4.5 On writing well;
4.6 Drafting, reviewing, and revising;
4.7 A catalog of lame vision statements (which should be avoided);
4.8 Examples of visions and goals;
4.9 Visions should be visual;
4.10 The vision sanity check: daily worship;
4.11 Summary;
4.12 Exercises;
Chapter 5: Where ideas come from;
5.1 The gap from requirements to solutions;
5.2 There are bad ideas;
5.3 Thinking in and out of boxes is OK;
5.4 Good questions attract good ideas;
5.5 Bad ideas lead to good ideas;
5.6 Perspective and improvisation;
5.7 The customer experience starts the design;
5.8 A design is a series of conversations;
5.9 Summary;
5.10 Exercises;
Chapter 6: What to do with ideas once you have them;
6.1 Ideas get out of control;
6.2 Managing ideas demands a steady hand;
6.3 Checkpoints for design phases;
6.4 How to consolidate ideas;
6.5 Prototypes are your friends;
6.6 Questions for iterations;
6.7 The open-issues list;
6.8 Summary;
6.9 Exercises;
Chapter 7: Writing good specifications;
7.1 What specifications can and cannot do;
7.2 Deciding what to specify;
7.3 Specifying is not designing;
7.4 Who, when, and how;
7.5 When are specs complete?;
7.6 Reviews and feedback;
7.7 Summary;
7.8 Exercises;
Chapter 8: How to make good decisions;
8.1 Sizing up a decision (what's at stake);
8.2 Finding and weighing options;
8.3 Information is a flashlight;
8.4 The courage to decide;
8.5 Paying attention and looking back;
8.6 Summary;
8.7 Exercises;
Chapter 9: Communication and relationships;
9.1 Management through conversation;
9.2 A basic model of communication;
9.3 Common communication problems;
9.4 Projects depend on relationships;
9.5 The best work attitude;
9.6 Summary;
9.7 Exercises;
Chapter 10: How not to annoy people: process, email, and meetings;
10.1 A summary of why people get annoyed;
10.2 The effects of good process;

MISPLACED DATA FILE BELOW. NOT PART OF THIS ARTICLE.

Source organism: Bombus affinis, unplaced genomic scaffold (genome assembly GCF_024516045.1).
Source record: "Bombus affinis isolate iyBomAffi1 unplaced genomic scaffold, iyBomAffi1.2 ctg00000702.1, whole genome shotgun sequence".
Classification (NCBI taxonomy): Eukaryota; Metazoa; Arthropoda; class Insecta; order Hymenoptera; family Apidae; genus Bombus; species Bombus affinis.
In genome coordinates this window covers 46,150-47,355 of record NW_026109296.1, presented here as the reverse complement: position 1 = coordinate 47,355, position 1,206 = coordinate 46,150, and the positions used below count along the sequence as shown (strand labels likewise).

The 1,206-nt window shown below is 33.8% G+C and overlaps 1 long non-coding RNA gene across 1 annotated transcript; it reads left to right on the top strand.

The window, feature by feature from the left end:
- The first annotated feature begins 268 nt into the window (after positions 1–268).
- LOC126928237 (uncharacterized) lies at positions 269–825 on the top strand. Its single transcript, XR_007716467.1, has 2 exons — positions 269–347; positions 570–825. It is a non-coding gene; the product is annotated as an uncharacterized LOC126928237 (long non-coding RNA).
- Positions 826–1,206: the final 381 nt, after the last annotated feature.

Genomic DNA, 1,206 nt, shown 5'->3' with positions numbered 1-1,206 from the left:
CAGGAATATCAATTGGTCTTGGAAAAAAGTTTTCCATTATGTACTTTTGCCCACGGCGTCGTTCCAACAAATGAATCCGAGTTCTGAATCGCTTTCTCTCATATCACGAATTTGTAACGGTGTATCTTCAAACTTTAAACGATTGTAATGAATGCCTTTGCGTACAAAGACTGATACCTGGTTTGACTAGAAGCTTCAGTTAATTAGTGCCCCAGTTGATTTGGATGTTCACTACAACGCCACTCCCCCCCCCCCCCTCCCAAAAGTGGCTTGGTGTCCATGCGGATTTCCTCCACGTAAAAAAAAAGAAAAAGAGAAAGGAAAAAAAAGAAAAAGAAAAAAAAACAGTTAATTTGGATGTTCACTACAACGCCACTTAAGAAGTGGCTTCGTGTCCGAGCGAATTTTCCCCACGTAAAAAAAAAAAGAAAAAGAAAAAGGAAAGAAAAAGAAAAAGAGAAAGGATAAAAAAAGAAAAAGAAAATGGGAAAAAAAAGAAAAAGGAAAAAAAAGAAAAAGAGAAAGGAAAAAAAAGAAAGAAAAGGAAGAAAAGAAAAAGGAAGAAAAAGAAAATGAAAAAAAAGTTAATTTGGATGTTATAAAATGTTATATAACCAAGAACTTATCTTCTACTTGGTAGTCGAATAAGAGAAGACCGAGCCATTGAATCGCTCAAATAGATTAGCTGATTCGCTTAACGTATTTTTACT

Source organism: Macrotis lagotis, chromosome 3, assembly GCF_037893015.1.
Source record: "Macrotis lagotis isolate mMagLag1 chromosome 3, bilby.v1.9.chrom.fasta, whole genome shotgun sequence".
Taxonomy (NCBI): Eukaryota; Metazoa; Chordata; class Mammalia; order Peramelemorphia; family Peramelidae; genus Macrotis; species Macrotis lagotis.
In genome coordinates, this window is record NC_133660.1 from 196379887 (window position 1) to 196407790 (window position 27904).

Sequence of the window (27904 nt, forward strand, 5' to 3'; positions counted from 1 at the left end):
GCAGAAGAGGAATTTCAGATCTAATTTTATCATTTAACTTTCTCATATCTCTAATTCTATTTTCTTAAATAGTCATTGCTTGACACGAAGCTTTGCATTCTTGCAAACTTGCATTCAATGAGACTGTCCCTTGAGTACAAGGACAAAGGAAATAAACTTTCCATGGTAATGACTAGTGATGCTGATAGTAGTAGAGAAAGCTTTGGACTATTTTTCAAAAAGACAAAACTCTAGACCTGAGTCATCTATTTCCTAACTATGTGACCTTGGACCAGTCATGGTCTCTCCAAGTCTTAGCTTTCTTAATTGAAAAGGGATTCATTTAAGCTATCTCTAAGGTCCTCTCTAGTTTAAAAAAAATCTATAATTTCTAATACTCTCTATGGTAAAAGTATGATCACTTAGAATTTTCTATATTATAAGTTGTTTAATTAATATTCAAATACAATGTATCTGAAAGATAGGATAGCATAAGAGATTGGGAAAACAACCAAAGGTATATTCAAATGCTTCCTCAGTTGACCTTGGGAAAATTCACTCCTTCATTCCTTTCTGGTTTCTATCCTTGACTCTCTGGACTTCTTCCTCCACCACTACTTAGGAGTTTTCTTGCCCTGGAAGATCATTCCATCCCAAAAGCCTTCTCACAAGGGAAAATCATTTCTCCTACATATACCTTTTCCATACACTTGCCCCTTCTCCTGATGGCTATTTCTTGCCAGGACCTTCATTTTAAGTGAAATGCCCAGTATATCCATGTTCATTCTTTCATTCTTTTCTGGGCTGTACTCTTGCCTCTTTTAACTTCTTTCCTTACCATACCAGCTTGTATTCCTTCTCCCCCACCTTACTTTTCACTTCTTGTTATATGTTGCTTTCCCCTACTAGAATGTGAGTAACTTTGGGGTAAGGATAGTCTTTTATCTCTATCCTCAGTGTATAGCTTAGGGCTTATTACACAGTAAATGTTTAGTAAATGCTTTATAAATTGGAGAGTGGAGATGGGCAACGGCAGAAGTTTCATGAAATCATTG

10.3 Non-annoying email;
10.4 How to run the non-annoying meeting;
10.5 Summary;
10.6 Exercises;
Chapter 11: What to do when things go wrong;
11.1 Apply the rough guide;
11.2 Common situations to expect;
11.3 Take responsibility;
11.4 Damage control;
11.5 Conflict resolution and negotiation;
11.6 Roles and clear authority;
11.7 An emotional toolkit: pressure, feelings about feelings, and the hero complex;
11.8 Summary;
11.9 Exercises;
Chapter 12: Why leadership is based on trust;
12.1 Building and losing trust;
12.2 Make trust clear (create green lights);
12.3 The different kinds of power;
12.4 Trusting others;
12.5 Trust is insurance against adversity;
12.6 Models, questions, and conflicts;
12.7 Trust and making mistakes;
12.8 Trust in yourself (self-reliance);
12.9 Summary;
12.10 Exercises;
Chapter 13: Making things happen;
13.1 Priorities make things happen;
13.2 Things happen when you say no;
13.3 Keeping it real;
13.4 Know the critical path;
13.5 Be relentless;
13.6 Be savvy;
13.7 Summary;
13.8 Exercises;
Chapter 14: Middle-game strategy;
14.1 Flying ahead of the plane;
14.2 Taking safe action;
14.3 The coding pipeline;
14.4 Hitting moving targets;
14.5 Summary;
14.6 Exercises;
Chapter 15: End-game strategy;
15.1 Big deadlines are just several small deadlines;
15.2 Elements of measurement;
15.3 Elements of control;
15.4 The end of end-game;
15.5 Party time;
15.6 Summary;
15.7 Exercises;
Chapter 16: Power and politics;
16.1 The day I became political;
16.2 The sources of power;
16.3 The misuse of power;
16.4 How to solve political problems;
16.5 Know the playing field;
16.6 Summary;
16.7 Exercises;
A guide for discussion groups;
Introducing the project management clinic;
How to start your own discussion group;
Sample discussion topics;
For this revised edition;
From the previous edition;